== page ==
Conrad H. Rawski, Petrarch's Remedies for Fortune Fair and Foul.

In addition to Seneca's philosophical writings, his letters and dramas were also influential.

In the Senecan tragedies over and over again comes the emphasis in some form upon the folly of all ambitious effort. Seneca is a fountainhead of much ready-phrased thought for Christian Europe; and one stream of it, not the least, eddies around the general idea that high place draws misfortune just because it is high. The lightning strikes the highest trees, cold blasts smite most keenly the highest mountains, tallest buildings are most easily shaken from their foundations, storms toss mariners who venture farthest from shore; the variations are endless, but the moral always is essentially as Seneca makes the chorus state it in his Agamemnon.
Willard Farnham, The Medieval Heritage of Elizabethan Tragedy.

Farnham then quotes the last line of the following passage. It is the opening chorus of Seneca's tragedy Agamemnon. It presents both the role of Fortuna and the nature of tragedy itself, and is worth quoting in full.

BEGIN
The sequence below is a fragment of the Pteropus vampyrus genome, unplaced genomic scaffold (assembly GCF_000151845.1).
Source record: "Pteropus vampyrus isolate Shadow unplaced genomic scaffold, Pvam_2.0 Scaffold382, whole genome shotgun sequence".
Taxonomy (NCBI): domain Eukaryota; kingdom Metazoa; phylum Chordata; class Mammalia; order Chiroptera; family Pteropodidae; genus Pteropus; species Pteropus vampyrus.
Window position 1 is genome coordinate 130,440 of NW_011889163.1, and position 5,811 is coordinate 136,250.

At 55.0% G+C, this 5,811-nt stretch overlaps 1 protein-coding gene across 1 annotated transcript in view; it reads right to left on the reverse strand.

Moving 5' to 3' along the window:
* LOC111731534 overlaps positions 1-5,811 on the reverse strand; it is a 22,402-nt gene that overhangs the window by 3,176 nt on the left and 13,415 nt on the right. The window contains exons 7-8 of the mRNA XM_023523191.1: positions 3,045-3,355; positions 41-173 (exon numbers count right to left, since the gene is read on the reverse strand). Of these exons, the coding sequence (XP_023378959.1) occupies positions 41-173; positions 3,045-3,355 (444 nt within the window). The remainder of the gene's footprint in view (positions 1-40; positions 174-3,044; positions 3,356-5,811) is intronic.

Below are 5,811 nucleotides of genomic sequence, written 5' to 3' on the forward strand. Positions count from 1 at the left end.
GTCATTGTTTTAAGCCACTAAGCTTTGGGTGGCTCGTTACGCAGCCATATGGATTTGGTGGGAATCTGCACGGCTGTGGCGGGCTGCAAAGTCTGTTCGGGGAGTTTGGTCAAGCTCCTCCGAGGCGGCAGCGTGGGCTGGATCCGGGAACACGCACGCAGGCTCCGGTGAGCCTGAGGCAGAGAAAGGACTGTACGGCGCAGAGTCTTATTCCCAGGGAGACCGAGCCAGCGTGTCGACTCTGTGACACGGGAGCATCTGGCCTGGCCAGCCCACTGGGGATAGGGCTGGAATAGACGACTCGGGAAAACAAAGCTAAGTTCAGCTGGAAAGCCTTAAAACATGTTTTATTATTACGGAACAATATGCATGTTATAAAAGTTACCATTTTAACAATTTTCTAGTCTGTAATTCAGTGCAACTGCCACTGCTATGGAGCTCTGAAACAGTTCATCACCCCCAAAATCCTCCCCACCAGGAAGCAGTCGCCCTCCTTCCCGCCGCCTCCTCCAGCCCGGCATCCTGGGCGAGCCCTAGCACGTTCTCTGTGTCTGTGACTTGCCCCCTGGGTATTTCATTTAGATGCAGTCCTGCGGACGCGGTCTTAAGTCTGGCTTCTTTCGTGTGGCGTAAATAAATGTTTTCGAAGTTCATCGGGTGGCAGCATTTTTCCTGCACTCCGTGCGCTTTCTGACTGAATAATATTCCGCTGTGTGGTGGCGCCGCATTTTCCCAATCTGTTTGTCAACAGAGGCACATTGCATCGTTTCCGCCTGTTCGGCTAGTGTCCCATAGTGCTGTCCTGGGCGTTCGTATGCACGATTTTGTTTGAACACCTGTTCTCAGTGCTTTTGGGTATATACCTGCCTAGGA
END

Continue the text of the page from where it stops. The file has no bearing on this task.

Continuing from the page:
O Fortune, beguiler by means of the great blessings of thrones, you set the exalted in a sheer, unstable place. Never do sceptres attain calm peace or a day that is certain of itself. They are wearied by care upon care, their spirits tossed by some new storm. Not so does the sea in the Libyan Syrtes roll in rage wave upon wave; no so in the Euxine do the waters swell from the lowest depths—those waters close to the snowy pole where Bootes turns his shining Wain, never touching the azure waves—as Fortune whirls the fates of kings in headlong movement. They desire to be feared and dread to be feared; no save respite is afforded them by gracious night, no ease comes to their hearts from sleep, tamer of cares. What citadels have answering crimes not plunged in ruin, or kindred wars not weakened? Right and shame and the hallowed loyalties of marriage abandoned palaces; in place of these comes grim Bellona with bloodstained hand and the Erinys that dogs the proud, always attending immoderate homes—homes that any hour can bring from on high to the ground. Though weapons sleep and treacheries cease, greatness sinks by its very weight, good fortune is a burden that crushes itself. Sails that are filled with favouring southerlies fear the winds that are all too helpful; with its head thrust up to the very clouds a tower is thrashed by rainy Auster, and a grove that casts a heavy shade sees its ancient tree trunks shattered; the lofty hills are struck by lightning, larger physiques are prone to disease, and while the common cattle run out to roam and graze, the loftiest neck is chosen for the axe. Whatever fortune raises on high, she lifts to cast down. Modest estate is longer-lived. Lucky the man content with the lot of average folk, who hugs the shore where the breeze is save, fears to trust his boat to the sea, and rows a course close in to land.